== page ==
Thamrait was an airforce base.  It’s main claim to fame was having a runaway that was 7 miles long; to put this into perspective a fully loaded Jumbo Jet needs about 6000 yards to land and stop so in theory you could have 6 of them landing simultaneously without any risk of one hitting the other.  Of course, any air traffic controller in the world will tell you that my suggestion is the height of idiocy.

We had a squadron of Jaguar fighter planes along with the rest of the normal aeroplanes, C130’s, etc.  Most of them were the single seater version but we had one twin seater which was primarily used for training.  I got to fly in it once to deliver an important document to Muscat.  On the way up the pilot took a slight detour to launch a rocket attack on a suspected rebel position, but even with that delay we still made the trip (600 miles by road) in about 25 minutes.  I got out of the plane with my balance completely gone haywire and feeling as sick as I have ever been.  I took the commercial flight back.

The Jaguar pilots were a hard drinking bunch and you could often see them, first thing in the morning, staggering out to their $30 million toys.  They would stumble up the ladder into the cockpit and then take a long hit of pure oxygen which would sober them up instantly and off they went, flying combat missions and practise runs at the speed of sound.

In the evenings we played cards, there being little else to do.  Mostly we played Three Card Brag or Poker.  I won a  lot of money primarily because most of the others there had little or no card sense and just wanted to gamble; I wanted to win and did.  At a guess I would say that I supplemented my salary by about £4000 a month.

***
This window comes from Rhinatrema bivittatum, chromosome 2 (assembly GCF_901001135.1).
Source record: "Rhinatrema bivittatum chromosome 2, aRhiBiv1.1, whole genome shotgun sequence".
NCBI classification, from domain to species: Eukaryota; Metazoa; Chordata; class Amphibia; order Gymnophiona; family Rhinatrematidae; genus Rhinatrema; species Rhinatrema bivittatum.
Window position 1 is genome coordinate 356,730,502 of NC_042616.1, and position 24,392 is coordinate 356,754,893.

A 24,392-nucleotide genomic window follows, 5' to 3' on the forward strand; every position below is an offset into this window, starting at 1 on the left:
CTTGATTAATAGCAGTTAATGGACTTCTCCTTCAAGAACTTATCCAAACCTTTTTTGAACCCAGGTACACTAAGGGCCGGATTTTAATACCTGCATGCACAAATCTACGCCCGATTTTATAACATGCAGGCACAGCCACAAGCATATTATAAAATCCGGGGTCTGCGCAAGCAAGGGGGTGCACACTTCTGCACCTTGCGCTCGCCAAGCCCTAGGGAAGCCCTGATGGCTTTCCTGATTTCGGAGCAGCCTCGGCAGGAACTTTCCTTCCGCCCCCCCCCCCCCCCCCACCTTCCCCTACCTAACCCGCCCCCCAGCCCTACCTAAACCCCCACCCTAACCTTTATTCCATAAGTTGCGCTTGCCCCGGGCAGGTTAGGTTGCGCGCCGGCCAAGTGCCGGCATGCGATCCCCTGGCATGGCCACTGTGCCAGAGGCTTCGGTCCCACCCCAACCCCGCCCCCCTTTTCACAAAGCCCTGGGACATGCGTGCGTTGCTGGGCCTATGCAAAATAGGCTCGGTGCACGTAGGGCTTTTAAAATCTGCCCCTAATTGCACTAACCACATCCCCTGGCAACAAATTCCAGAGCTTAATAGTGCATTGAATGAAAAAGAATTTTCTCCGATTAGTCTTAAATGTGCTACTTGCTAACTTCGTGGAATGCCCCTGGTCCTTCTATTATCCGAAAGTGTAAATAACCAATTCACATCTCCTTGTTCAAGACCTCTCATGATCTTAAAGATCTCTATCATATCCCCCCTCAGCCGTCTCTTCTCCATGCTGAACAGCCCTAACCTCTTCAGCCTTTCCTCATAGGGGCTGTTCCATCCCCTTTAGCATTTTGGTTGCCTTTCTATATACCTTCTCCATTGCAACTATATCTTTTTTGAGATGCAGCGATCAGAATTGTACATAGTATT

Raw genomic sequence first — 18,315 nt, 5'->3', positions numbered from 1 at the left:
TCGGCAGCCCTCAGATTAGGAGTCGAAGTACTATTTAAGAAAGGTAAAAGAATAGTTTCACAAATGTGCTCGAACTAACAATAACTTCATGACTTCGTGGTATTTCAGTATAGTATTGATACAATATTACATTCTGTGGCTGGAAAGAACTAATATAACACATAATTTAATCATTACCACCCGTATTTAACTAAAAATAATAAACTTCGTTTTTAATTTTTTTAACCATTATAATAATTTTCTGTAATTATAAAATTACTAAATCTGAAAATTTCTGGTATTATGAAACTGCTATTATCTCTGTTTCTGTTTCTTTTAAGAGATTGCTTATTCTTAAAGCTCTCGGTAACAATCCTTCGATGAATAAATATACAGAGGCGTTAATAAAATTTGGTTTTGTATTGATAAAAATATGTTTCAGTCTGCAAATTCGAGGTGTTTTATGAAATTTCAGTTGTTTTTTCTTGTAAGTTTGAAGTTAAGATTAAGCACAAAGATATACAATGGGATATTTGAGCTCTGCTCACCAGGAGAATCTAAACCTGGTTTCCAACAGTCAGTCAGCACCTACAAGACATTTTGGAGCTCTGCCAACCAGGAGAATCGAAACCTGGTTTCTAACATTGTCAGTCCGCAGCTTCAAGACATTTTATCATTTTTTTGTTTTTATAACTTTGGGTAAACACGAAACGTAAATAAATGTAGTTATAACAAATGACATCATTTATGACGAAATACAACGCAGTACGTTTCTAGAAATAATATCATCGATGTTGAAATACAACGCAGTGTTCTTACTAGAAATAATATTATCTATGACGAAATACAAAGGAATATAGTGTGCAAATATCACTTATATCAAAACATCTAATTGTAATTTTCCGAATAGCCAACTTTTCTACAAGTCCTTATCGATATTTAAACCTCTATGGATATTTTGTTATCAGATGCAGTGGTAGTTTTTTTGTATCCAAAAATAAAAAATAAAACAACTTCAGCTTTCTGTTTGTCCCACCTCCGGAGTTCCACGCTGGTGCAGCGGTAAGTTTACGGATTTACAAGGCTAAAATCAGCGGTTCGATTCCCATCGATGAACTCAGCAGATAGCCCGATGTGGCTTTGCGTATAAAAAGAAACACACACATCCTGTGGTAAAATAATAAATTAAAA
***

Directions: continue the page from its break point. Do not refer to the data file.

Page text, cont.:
One day we were playing and there was a loud bang and a bullet shot through the door and embedded itself in the wall above my head.  “Sorry,” cried a voice from outside. “It’s okay, Bill,” I called out. “You missed, as usual!”  This comment was greeted with much derisive laughter.

Another game was temporarily disrupted when one of the unit’s eccentrics (we had a few!) stuck his head through the door and asked “Anybody seen my pet scorpion?”  As quick as a flash we were all standing on our chairs looking around the floor where it was duly spotted and killed when one of the players size 11 boot landed on it, inadvertently, I might add.

Some of our regular players never seemed to win, but would continue to play in the hope that they would get it all back.  One of those guys was an ex-tank regiment grunt, known to one and all as Wimpey, and he was possibly the worst player in the world.  One day we were playing Three Card Brag in which the best hand is three Threes which I happened to have been dealt.  Wimpey had three Aces.  After he had wagered all of his money, and another £1000 that he had borrowed (I think I might have lent it to him, come to think of it!), he complained for the next few months that it was a stupid rule and whoever heard of a 3 being higher than an Ace!  It didn’t cure him of playing however, and I am sure that when he finally went ‘home’ to England, he went with no more money than he had come with.